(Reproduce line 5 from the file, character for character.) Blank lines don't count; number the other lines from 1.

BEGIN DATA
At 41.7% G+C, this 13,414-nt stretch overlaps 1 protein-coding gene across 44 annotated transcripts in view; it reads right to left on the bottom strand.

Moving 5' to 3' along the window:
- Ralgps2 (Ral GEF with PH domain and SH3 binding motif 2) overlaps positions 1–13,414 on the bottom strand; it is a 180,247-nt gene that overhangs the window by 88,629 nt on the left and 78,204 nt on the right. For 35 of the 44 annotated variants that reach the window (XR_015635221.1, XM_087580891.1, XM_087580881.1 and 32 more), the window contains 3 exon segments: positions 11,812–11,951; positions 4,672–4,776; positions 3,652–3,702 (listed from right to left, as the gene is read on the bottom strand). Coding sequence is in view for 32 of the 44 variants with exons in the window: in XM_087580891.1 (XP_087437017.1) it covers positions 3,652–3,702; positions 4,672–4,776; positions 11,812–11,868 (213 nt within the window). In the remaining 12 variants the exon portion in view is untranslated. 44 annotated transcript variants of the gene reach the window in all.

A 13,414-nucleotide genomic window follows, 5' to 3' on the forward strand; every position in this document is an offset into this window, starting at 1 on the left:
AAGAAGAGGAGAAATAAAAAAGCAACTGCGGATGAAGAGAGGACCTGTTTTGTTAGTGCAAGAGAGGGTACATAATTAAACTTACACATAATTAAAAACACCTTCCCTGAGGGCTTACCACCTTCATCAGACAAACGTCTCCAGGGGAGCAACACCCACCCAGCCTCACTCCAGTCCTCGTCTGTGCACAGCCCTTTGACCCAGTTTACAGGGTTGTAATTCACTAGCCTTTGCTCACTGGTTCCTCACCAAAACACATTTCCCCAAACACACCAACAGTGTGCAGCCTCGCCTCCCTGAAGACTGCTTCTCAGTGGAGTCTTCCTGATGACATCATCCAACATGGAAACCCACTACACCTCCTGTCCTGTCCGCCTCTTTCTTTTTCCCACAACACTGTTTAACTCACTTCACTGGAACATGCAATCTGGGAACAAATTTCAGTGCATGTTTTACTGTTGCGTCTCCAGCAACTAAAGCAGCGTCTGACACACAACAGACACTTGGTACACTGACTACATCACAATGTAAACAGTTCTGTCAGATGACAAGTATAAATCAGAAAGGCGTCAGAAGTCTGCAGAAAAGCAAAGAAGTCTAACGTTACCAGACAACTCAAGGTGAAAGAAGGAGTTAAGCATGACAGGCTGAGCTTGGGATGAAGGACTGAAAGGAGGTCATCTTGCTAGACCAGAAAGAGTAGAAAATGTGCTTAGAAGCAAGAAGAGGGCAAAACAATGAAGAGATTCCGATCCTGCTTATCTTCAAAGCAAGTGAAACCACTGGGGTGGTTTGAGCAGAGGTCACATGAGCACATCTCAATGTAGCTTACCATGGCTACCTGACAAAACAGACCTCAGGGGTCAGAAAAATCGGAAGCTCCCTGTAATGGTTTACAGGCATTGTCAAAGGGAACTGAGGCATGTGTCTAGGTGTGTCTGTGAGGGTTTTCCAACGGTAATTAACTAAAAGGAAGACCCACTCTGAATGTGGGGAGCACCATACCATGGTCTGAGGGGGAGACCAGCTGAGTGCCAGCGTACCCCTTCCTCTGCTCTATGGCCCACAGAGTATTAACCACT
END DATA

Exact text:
AAGAAGAGGAGAAATAAAAAAGCAACTGCGGATGAAGAGAGGACCTGTTTTGTTAGTGCAAGAGAGGGTACATAATTAAACTTACACATAATTAAAAACACCTTCCCTGAGGGCTTACCACCTTCATCAGACAAACGTCTCCAGGGGAGCAACACCCACCCAGCCTCACTCCAGTCCTCGTCTGTGCACAGCCCTTTGACCCAGTTTACAGGGTTGTAATTCACTAGCCTTTGCTCACTGGTTCCTCACCAAAACACATTTCCCCAAACACACCAACAGTGTGCAGCCTCGCCTCCCTGAAGACTGCTTCTCAGTGGAGTCTTCCTGATGACATCATCCAACATGGAAACCCACTACACCTCCTGTCCTGTCCGCCTCTTTCTTTTTCCCACAACACTGTTTAACTCACTTCACTGGAACATGCAATCTGGGAACAAATTTCAGTGCATGTTTTACTGTTGCGTCTCCAGCAACTAAAGCAGCGTCTGACACACAACAGACACTTGGTACACTGACTACATCACAATGTAAACAGTTCTGTCAGATGACAAGTATAAATCAGAAAGGCGTCAGAAGTCTGCAGAAAAGCAAAGAAGTCTAACGTTACCAGACAACTCAAGGTGAAAGAAGGAGTTAAGCATGACAGGCTGAGCTTGGGATGAAGGACTGAAAGGAGGTCATCTTGCTAGACCAGAAAGAGTAGAAAATGTGCTTAGAAGCAAGAAGAGGGCAAAACAATGAAGAGATTCCGATCCTGCTTATCTTCAAAGCAAGTGAAACCACTGGGGTGGTTTGAGCAGAGGTCACATGAGCACATCTCAATGTAGCTTACCATGGCTACCTGACAAAACAGACCTCAGGGGTCAGAAAAATCGGAAGCTCCCTGTAATGGTTTACAGGCATTGTCAAAGGGAACTGAGGCATGTGTCTAGGTGTGTCTGTGAGGGTTTTCCAACGGTAATTAACTAAAAGGAAGACCCACTCTGAATGTGGGGAGCACCATACCATGGTCTGAGGGGGAGACCAGCTGAGTGCCAGCGTACCCCTTCCTCTGCTCTATGGCCCACAGAGTATTAACCACT